Here's how Joe Biden can side-step Mitch McConnell and enforce campaign finance laws
Senate Majority Leader Mitch McConnell (screengrab)

President Joe Biden's administration has been presented with a plan to rescue the Federal Election Commission to allow the enforcement of campaign finance regulations, according to a new report by Axios.

"The notoriously gridlocked Federal Election Commission has rankled reformers for years. Now some are pushing Biden to abandon protocol by sidestepping congressional Republicans and nominating regulators who will more aggressively enforce campaign finance rules," Lachlan Markay reported Thursday. "A three-page memo, shared with officials in the White House and obtained by Axios, details a strategy for effectively remaking the FEC."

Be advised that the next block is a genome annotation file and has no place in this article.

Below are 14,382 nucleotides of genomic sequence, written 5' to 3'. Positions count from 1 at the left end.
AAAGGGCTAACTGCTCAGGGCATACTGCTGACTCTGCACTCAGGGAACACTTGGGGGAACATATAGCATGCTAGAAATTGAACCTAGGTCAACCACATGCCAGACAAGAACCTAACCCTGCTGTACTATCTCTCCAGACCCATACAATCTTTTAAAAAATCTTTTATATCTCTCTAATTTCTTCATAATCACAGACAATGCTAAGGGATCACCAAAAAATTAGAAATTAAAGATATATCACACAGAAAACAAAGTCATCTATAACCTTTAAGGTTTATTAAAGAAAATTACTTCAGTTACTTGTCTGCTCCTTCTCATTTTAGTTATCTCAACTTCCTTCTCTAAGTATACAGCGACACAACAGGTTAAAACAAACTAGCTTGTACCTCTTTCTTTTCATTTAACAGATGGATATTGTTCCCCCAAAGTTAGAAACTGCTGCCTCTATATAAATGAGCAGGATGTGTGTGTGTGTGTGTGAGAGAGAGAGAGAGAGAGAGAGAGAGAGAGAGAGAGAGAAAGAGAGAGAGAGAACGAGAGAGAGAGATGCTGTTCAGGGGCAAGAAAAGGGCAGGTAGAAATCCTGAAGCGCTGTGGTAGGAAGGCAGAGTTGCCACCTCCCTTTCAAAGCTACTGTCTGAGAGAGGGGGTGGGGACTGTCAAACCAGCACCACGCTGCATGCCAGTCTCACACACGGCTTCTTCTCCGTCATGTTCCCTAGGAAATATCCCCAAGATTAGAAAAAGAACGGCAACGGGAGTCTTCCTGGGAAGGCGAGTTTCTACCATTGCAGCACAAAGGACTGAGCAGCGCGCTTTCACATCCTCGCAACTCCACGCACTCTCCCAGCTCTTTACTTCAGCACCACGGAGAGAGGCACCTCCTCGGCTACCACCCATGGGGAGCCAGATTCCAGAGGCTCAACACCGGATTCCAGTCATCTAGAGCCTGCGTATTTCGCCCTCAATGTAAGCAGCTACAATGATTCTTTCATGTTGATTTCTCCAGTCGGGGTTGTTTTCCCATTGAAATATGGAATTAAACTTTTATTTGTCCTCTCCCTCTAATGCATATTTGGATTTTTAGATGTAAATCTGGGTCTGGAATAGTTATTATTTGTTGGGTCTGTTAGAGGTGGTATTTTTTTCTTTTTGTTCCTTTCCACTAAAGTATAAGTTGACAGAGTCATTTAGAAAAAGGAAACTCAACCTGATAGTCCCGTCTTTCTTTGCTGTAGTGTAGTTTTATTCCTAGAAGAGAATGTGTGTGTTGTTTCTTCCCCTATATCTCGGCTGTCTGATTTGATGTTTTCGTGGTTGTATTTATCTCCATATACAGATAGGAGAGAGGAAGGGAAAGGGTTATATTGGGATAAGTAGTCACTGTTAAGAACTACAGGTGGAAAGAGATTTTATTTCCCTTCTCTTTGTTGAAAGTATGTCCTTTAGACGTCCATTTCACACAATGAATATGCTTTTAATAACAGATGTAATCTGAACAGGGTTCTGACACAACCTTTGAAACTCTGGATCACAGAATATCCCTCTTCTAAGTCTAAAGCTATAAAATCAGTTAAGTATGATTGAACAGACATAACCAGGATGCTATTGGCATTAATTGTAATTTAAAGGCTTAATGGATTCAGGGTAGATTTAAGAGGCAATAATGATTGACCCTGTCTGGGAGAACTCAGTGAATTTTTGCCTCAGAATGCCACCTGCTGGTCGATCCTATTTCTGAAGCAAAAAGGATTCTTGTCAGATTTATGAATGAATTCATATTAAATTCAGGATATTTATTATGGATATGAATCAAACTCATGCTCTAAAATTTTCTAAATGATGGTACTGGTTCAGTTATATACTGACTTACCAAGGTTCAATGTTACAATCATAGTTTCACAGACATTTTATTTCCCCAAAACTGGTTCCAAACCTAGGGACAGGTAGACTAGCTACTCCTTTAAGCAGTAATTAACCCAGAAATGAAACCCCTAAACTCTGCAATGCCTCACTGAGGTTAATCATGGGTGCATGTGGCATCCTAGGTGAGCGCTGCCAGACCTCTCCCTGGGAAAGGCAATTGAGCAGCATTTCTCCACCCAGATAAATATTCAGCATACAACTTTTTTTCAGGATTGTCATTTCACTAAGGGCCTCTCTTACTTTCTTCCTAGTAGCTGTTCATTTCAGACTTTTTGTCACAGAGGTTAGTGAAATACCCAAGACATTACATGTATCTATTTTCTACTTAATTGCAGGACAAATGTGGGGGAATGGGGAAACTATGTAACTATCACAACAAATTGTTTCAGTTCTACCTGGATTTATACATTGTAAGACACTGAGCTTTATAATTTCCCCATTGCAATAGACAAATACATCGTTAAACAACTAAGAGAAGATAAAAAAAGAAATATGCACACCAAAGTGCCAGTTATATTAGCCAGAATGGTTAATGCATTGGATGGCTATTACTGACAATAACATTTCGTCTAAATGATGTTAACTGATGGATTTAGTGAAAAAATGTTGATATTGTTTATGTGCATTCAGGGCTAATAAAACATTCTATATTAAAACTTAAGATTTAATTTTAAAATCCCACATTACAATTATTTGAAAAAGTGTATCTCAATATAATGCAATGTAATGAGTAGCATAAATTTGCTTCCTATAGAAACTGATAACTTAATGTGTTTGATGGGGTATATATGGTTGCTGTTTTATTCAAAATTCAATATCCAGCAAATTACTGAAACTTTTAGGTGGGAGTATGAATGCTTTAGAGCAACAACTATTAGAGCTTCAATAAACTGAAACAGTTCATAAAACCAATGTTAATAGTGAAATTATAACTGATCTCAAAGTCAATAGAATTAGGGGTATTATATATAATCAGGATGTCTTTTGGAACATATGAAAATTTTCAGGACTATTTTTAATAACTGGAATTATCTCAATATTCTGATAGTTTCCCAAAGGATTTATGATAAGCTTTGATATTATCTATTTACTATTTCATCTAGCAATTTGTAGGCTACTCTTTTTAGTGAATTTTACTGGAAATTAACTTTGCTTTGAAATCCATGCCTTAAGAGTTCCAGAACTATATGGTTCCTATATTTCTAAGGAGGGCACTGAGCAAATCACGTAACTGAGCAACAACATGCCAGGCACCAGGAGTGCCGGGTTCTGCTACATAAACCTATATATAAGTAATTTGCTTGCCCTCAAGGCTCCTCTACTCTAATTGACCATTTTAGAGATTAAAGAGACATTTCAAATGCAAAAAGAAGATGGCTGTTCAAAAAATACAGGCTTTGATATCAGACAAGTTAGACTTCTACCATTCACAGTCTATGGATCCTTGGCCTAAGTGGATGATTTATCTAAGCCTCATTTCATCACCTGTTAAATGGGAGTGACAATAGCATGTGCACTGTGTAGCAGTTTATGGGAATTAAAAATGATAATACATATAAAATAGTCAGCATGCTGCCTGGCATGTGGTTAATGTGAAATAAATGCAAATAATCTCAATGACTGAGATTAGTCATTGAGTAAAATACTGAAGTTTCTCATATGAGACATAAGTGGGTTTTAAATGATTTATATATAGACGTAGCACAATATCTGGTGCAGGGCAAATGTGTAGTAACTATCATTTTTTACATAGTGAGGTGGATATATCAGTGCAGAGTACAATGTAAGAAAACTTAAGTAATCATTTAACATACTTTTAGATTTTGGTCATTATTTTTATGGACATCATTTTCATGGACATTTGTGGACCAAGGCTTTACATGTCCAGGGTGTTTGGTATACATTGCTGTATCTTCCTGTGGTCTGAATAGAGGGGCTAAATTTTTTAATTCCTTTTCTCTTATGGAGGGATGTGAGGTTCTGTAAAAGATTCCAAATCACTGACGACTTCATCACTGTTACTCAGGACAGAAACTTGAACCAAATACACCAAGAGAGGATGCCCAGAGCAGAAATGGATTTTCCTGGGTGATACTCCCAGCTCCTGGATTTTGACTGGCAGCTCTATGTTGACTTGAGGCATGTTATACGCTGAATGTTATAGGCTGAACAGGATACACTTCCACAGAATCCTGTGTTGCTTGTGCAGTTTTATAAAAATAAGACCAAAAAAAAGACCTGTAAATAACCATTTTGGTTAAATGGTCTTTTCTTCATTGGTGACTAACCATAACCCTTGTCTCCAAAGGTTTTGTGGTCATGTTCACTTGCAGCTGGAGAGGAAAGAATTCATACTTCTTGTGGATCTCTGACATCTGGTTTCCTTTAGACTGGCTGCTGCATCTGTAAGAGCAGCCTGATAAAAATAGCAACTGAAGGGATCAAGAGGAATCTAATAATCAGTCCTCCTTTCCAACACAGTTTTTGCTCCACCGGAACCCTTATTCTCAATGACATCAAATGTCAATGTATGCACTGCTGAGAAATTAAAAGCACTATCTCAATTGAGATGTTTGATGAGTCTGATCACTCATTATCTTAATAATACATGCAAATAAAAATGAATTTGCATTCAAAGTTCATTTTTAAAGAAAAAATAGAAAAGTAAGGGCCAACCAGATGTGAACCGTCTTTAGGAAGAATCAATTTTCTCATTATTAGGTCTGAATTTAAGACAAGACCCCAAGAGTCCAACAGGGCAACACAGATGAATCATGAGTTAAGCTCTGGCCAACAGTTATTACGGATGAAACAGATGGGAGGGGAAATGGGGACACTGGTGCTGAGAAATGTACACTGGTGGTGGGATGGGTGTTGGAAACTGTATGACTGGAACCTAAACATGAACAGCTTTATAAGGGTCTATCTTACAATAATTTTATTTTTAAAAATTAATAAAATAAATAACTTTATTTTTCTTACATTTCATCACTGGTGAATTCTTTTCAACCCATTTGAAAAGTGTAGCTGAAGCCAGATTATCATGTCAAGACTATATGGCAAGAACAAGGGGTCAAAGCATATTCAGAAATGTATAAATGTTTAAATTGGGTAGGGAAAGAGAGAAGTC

"By law, the six-member FEC can have no more than three commissioners from either major political party. In its current form, though, it technically has just two Democrats. A third member, Commissioner Steven Walther, is widely considered a Democrat-aligned vote but technically an independent. One of two new Republican commissioners, Sean Cooksey, was confirmed in December to a term expiring at the end of April," Axios explained. "Biden could, the memo argues, nominate a true Democrat to replace Cooksey, effectively giving the commission a four-member "pro-enforcement majority" while staying within the three-member party limit."

The reported noted such a move would be "sure to draw the wrath of Senate Minority Leader Mitch McConnell (R-KY).